Outside Mullingar will make you happier about being alive

John Patrick Shanley's new script, Outside Mullingar, is playing at Pacific Theatre.

In Outside Mullingar, one of the characters says, “Maybe the quiet around a thing is as important as the thing itself”—but they talk a lot.

Watching playwright John Patrick Shanley’s Outside Mullingar opens your heart and makes you giddy. The experience is kind of like falling in love. It’s as if you can smell the spring leaves more keenly on your way home from the theatre. You’re more hopeful and awake. And you want to kiss somebody.

In the story, we meet 42-year-old Anthony and his harsh, widowed father, Tony. They’re farmers. They live next door to Aoife Muldoon and her daughter Rose, and they’ve just returned to their kitchen after the funeral of Aoife’s husband, Chris: in this romantic comedy, death’s shadow is never far from the door, reminding the characters—and us—to get on with it. [Read more…]

See Corey Payette’s Children of God. And stay for the conversation afterwards.

Children of God is an Urban Ink production, in collaboration with The Cultch and the National Arts Centre.

An ecstatic dance is one of the successful movement sequences that Raes Calvert contributes to Children of God.

Just entering the theatre for the premiere performance of Children of God, you could tell what a monumental opening this was going to be.  

Corey Payette’s new musical speaks from the heart to one of the most important subjects facing all inhabitants of the territory that we now call Canada: the impact of the residential school system. And it does so at a critical moment. We are in the midst of a wave of cultural change that has been energized by First Nations activism and by Senator Murray Sinclair’s Truth and Reconciliation Commission: Canada and the many First Nations within the country are no longer simply reeling from the legacy of residential schools; many parties are now actively working towards healing.  [Read more…]

Million Dollar Quartet: calculated entertainment, smokin’ talent

The jukebox musical Million Dollar Quartet is playing the Arts Club's Stanley Industrial Alliance Stage.

Record producer Sam Phillips (Graham Coffing) remembers meeting Jerry Lee Lewis (Steven Greenfield) in Million Dollar Quartet. (David Cooper photo)

On one level, Million Dollar Quartet feels like a terrifying vision of the material they’ll be amusing me with in my old folks’ home. On another, it’s a reasonably slick, joyous entertainment that showcases some significant talent.

This jukebox musical reimagines a historical event: on December 4, 1956, Sam Phillips, the owner of Sun Records in Memphis, Tennessee, hosted a recording session that included Elvis Presley, Johnny Cash, Jerry Lee Lewis, and Carl Perkins. All four were Sun recording artists at various times, and Colin Escott and Floyd Mutrux, who wrote the book for Million Dollar Quartet, create drama by presenting rivalries—especially between the hotheaded upstart Lewis and the insecure former sharecropper Perkins. There’s also a thread about who among them will renew their contracts with Phillips. The storytelling is fluid, with flashback scenes—of Phillips’s first meetings with the mostly shy young hopefuls, for instance—emerging casually in the middle of songs.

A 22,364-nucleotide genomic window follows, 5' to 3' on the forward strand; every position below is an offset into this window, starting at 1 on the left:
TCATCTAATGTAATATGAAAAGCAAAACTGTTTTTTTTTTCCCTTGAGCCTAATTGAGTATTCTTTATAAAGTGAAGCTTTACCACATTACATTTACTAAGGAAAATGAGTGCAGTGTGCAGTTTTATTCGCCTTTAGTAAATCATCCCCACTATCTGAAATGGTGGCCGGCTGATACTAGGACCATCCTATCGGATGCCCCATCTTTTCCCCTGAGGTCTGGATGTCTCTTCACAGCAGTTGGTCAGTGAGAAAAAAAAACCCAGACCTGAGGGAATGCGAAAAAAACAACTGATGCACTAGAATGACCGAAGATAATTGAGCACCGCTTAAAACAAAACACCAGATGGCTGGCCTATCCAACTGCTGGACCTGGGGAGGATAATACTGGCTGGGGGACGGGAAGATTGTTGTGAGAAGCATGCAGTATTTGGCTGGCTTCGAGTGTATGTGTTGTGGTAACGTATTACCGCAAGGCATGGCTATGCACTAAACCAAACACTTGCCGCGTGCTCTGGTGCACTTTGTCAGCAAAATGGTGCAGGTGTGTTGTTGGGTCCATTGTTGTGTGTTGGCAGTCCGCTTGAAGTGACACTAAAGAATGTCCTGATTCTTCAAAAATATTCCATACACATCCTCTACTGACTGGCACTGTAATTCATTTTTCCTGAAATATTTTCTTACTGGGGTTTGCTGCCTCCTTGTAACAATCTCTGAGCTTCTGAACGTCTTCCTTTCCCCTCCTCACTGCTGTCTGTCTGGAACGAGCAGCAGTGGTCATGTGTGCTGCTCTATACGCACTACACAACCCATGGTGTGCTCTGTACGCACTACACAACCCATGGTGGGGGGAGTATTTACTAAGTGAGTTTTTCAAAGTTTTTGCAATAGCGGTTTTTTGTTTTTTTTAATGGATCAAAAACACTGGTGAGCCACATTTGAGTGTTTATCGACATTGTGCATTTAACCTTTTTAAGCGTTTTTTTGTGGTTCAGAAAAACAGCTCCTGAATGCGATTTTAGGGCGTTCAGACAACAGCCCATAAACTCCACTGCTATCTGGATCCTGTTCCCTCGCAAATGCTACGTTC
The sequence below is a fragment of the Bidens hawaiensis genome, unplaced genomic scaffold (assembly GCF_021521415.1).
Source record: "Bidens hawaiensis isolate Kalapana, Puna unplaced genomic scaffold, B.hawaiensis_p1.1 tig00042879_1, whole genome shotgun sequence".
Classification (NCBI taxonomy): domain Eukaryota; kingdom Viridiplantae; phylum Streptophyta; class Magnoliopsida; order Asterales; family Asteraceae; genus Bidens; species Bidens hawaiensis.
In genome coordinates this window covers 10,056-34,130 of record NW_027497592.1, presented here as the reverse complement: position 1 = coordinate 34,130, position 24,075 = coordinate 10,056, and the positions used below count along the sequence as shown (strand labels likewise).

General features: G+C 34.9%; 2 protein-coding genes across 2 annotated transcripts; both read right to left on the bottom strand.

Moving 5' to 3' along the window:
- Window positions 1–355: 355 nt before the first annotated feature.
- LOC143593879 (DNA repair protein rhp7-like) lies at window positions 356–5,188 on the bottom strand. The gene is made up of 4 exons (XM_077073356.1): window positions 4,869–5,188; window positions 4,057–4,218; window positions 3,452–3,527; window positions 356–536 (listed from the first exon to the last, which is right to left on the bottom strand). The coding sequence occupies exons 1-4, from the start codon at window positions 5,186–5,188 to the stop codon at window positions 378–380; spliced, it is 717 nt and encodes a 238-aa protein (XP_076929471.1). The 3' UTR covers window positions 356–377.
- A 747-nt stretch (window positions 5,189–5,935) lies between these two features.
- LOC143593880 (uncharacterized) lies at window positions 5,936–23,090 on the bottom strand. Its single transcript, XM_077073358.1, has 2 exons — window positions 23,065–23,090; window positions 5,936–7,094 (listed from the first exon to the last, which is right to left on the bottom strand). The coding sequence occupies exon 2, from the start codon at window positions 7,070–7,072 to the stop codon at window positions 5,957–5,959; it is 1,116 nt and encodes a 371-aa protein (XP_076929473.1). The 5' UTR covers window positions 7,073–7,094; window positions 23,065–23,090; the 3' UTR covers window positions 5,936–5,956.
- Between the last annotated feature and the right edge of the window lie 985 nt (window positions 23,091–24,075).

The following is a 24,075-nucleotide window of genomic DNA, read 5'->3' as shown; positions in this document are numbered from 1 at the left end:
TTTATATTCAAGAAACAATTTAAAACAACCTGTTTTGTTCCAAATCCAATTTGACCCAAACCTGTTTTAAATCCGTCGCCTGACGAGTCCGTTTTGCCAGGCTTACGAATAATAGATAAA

And, of course, you can’t beat those songs. The sampling in Million Dollar Quartet includes “Blue Suede Shoes”, “I Walk the Line”, “Hound Dog”, and “Great Balls of Fire”. [Read more…]

FRESH SHEET: Diversity, youth, and other wonders of life in the theatre

FRESH SHEET: This week’s theatre recommendations and news from Colin Thomas

Welcome to the second edition of Fresh Sheet! This week, I’m offering an item about diversity and representation, and another one about young talent. (Why are there so many more young people than there used to be?) In the longstanding tradition of Fresh Sheet—well, two weeks—you can find this week’s picks at the end.

Diversity in Canadian theatre.

Jovanni Sy, artistic director of the Gateway Theatre, says, “‘The private sector figured out that it was good for business and good for society to have a more diversified workforce and to try to promote change at all levels of leadership. It seems like we’re just figuring that out now [in theatre].”


In April of 2016, I wrote an ignorant and insensitive post about diversity and representation. Thankfully, I got schooled. Many folks, including Crystal Verge, Omari Newton, and Valerie Sing Turner helped me to understand how damaging my white privilege can be when it’s unexamined. I want to thank them all again for their rigor and their patience.

The discussion about diversity is ongoing, of course. And artists and others continue to explore strategies for broadening representation.

To celebrate the UN-sanctioned World Day for Cultural Diversity, which is this Sunday, May 21, Alley Theatre is presenting a public reading of Wolfram Lotz’s radio play The Ridiculous Darkness. A satire of both Heart of Darkness and Apocalypse Now, this reading will feature Miranda Edwards, Amanda Sum, Munish Sharma, Daniel Arnold, Carmen Aguirre, and Sam Bob. [Read more…]

A Little Night Music is swoon-inducing—sometimes

Patrick Street Production is presenting Stephen Sondheim's A Little Night Music at the Anvil Centre in New Westminster.

Arinea Hermans’s 18-year-old Anne is in a sexless marriage with Warren Kimmel’s middle-aged Fredrik in A Little Night Music.

Because creators like Stephen Sondheim set the bar so high, you always want interpretations of their work to be excellent. Patrick Street Productions’ mounting of A Little Night Music isn’t quite excellent, but it is very good.

Musically, the piece itself is swoon-inducing right off the bat. In the opening sequence, members of the company enter doing ravishingly operatic vocal warm-ups that transform into snatches of upcoming songs—“Remember”, “Soon”, “The Glamorous Life”—and finally culminate in “Night Waltz”. Seduced by the swaying three-quarter time that is the hallmark of this musical, we in the audience give ourselves over to a musical and theatrical dream. In this production, director Peter Jorgensen adds a level: the performers start off in contemporary street clothes, strip down to period undergarments, and re-clothe themselves as characters from early twentieth-century Sweden. Transformation is essential to the nature of theatre and the fluidity of this particular immersion gave me goosebumps. [Read more…]